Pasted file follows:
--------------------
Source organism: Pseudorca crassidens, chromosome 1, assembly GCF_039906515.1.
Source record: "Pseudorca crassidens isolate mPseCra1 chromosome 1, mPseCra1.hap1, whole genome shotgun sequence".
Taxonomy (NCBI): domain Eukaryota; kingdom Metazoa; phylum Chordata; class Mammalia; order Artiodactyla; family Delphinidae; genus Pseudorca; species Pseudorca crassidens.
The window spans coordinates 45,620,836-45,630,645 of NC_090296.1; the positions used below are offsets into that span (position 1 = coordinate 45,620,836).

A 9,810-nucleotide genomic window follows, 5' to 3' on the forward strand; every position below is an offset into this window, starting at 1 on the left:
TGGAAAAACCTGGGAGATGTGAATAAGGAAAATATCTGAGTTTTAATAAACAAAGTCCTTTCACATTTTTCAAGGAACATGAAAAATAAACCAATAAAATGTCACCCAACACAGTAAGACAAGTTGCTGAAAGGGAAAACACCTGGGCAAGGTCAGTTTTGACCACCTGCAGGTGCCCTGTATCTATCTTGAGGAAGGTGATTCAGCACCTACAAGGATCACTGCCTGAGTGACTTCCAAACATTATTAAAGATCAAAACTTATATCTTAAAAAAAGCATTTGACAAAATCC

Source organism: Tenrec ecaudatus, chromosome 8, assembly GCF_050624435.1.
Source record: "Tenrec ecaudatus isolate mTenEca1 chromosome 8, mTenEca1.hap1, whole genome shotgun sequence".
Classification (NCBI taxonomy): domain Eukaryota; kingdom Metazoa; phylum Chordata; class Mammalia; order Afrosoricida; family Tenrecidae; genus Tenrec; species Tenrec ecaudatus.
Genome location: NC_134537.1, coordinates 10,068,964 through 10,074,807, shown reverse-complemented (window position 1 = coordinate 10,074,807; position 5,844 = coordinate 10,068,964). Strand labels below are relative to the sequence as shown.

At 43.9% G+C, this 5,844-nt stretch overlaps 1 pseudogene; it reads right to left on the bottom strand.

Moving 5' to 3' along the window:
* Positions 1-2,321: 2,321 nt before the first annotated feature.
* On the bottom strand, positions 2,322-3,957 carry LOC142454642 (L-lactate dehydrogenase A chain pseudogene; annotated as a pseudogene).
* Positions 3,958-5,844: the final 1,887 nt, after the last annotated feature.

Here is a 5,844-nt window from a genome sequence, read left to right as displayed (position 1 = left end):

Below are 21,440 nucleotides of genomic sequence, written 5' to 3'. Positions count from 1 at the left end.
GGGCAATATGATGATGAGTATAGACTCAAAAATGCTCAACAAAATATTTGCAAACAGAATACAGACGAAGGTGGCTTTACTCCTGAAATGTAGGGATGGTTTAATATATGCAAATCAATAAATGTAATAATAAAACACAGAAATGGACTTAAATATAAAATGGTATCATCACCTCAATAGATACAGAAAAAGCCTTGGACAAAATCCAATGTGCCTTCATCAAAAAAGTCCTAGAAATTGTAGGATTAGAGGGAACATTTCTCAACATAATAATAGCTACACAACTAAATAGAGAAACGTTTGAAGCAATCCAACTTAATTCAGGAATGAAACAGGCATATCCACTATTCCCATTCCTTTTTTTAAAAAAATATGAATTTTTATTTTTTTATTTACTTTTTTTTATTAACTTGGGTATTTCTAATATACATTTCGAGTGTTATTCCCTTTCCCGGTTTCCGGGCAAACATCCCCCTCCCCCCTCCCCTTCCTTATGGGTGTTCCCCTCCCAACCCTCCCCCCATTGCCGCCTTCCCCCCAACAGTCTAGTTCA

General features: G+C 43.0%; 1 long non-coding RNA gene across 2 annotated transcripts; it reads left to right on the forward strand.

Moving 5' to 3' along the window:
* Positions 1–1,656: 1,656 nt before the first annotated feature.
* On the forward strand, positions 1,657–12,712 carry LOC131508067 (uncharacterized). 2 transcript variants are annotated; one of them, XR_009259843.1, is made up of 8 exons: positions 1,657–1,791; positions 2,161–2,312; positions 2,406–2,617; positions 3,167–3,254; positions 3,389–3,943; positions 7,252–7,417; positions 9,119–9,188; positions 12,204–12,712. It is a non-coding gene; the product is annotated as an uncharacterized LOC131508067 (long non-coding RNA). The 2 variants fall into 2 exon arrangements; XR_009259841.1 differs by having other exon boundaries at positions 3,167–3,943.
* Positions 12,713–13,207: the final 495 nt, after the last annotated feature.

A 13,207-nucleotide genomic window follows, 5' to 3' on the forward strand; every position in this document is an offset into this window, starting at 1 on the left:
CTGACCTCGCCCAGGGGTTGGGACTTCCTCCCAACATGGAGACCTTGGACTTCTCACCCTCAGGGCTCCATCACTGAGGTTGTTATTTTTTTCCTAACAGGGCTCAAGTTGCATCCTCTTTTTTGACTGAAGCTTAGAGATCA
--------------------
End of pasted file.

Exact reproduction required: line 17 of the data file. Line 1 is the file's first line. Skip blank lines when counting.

Below are 21,440 nucleotides of genomic sequence, written 5' to 3'. Positions count from 1 at the left end.